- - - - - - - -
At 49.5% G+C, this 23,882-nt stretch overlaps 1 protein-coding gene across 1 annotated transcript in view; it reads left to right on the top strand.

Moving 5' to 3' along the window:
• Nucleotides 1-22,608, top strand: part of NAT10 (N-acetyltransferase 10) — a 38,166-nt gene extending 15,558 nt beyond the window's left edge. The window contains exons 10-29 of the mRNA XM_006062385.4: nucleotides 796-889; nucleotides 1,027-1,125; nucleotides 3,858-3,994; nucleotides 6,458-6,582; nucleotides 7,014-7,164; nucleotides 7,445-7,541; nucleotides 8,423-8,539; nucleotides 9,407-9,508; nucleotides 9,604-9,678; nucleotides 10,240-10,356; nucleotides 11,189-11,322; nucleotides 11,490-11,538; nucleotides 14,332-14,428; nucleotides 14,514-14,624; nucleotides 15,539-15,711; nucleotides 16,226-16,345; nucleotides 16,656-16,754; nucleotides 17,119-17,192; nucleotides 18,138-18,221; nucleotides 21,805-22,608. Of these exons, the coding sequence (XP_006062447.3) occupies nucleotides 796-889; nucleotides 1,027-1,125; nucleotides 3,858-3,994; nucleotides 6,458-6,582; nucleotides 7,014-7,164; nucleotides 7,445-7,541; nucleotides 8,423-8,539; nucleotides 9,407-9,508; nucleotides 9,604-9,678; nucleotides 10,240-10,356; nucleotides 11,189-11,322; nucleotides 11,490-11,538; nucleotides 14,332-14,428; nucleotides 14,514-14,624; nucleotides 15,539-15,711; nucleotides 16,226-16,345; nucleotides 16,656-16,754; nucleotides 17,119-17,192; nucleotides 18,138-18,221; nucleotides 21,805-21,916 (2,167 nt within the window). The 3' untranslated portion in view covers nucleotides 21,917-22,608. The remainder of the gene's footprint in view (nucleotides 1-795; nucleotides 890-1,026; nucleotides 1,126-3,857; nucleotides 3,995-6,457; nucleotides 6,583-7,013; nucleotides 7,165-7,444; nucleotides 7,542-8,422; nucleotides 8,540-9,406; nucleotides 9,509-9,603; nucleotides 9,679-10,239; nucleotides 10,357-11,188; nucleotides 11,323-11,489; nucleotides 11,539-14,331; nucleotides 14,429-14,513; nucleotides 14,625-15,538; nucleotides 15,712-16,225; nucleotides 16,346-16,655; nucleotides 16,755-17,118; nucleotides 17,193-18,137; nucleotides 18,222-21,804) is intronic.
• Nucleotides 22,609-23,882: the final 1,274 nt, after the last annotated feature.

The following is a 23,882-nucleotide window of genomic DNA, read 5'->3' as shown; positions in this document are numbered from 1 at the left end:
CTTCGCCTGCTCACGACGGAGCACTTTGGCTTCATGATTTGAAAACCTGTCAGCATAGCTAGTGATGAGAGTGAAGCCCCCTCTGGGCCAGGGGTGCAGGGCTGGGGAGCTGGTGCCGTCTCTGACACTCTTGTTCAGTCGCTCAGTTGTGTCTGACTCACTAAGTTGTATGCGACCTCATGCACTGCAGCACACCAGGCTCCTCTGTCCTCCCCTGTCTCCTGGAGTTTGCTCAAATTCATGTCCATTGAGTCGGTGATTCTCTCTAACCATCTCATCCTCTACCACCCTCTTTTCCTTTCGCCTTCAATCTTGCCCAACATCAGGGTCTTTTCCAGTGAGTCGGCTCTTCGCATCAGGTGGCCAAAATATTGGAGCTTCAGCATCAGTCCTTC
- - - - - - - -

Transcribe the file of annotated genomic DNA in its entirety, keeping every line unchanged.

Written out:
At 49.5% G+C, this 23,882-nt stretch overlaps 1 protein-coding gene across 1 annotated transcript in view; it reads left to right on the top strand.

Moving 5' to 3' along the window:
• Nucleotides 1-22,608, top strand: part of NAT10 (N-acetyltransferase 10) — a 38,166-nt gene extending 15,558 nt beyond the window's left edge. The window contains exons 10-29 of the mRNA XM_006062385.4: nucleotides 796-889; nucleotides 1,027-1,125; nucleotides 3,858-3,994; nucleotides 6,458-6,582; nucleotides 7,014-7,164; nucleotides 7,445-7,541; nucleotides 8,423-8,539; nucleotides 9,407-9,508; nucleotides 9,604-9,678; nucleotides 10,240-10,356; nucleotides 11,189-11,322; nucleotides 11,490-11,538; nucleotides 14,332-14,428; nucleotides 14,514-14,624; nucleotides 15,539-15,711; nucleotides 16,226-16,345; nucleotides 16,656-16,754; nucleotides 17,119-17,192; nucleotides 18,138-18,221; nucleotides 21,805-22,608. Of these exons, the coding sequence (XP_006062447.3) occupies nucleotides 796-889; nucleotides 1,027-1,125; nucleotides 3,858-3,994; nucleotides 6,458-6,582; nucleotides 7,014-7,164; nucleotides 7,445-7,541; nucleotides 8,423-8,539; nucleotides 9,407-9,508; nucleotides 9,604-9,678; nucleotides 10,240-10,356; nucleotides 11,189-11,322; nucleotides 11,490-11,538; nucleotides 14,332-14,428; nucleotides 14,514-14,624; nucleotides 15,539-15,711; nucleotides 16,226-16,345; nucleotides 16,656-16,754; nucleotides 17,119-17,192; nucleotides 18,138-18,221; nucleotides 21,805-21,916 (2,167 nt within the window). The 3' untranslated portion in view covers nucleotides 21,917-22,608. The remainder of the gene's footprint in view (nucleotides 1-795; nucleotides 890-1,026; nucleotides 1,126-3,857; nucleotides 3,995-6,457; nucleotides 6,583-7,013; nucleotides 7,165-7,444; nucleotides 7,542-8,422; nucleotides 8,540-9,406; nucleotides 9,509-9,603; nucleotides 9,679-10,239; nucleotides 10,357-11,188; nucleotides 11,323-11,489; nucleotides 11,539-14,331; nucleotides 14,429-14,513; nucleotides 14,625-15,538; nucleotides 15,712-16,225; nucleotides 16,346-16,655; nucleotides 16,755-17,118; nucleotides 17,193-18,137; nucleotides 18,222-21,804) is intronic.
• Nucleotides 22,609-23,882: the final 1,274 nt, after the last annotated feature.

The following is a 23,882-nucleotide window of genomic DNA, read 5'->3' as shown; positions in this document are numbered from 1 at the left end:
CTTCGCCTGCTCACGACGGAGCACTTTGGCTTCATGATTTGAAAACCTGTCAGCATAGCTAGTGATGAGAGTGAAGCCCCCTCTGGGCCAGGGGTGCAGGGCTGGGGAGCTGGTGCCGTCTCTGACACTCTTGTTCAGTCGCTCAGTTGTGTCTGACTCACTAAGTTGTATGCGACCTCATGCACTGCAGCACACCAGGCTCCTCTGTCCTCCCCTGTCTCCTGGAGTTTGCTCAAATTCATGTCCATTGAGTCGGTGATTCTCTCTAACCATCTCATCCTCTACCACCCTCTTTTCCTTTCGCCTTCAATCTTGCCCAACATCAGGGTCTTTTCCAGTGAGTCGGCTCTTCGCATCAGGTGGCCAAAATATTGGAGCTTCAGCATCAGTCCTTC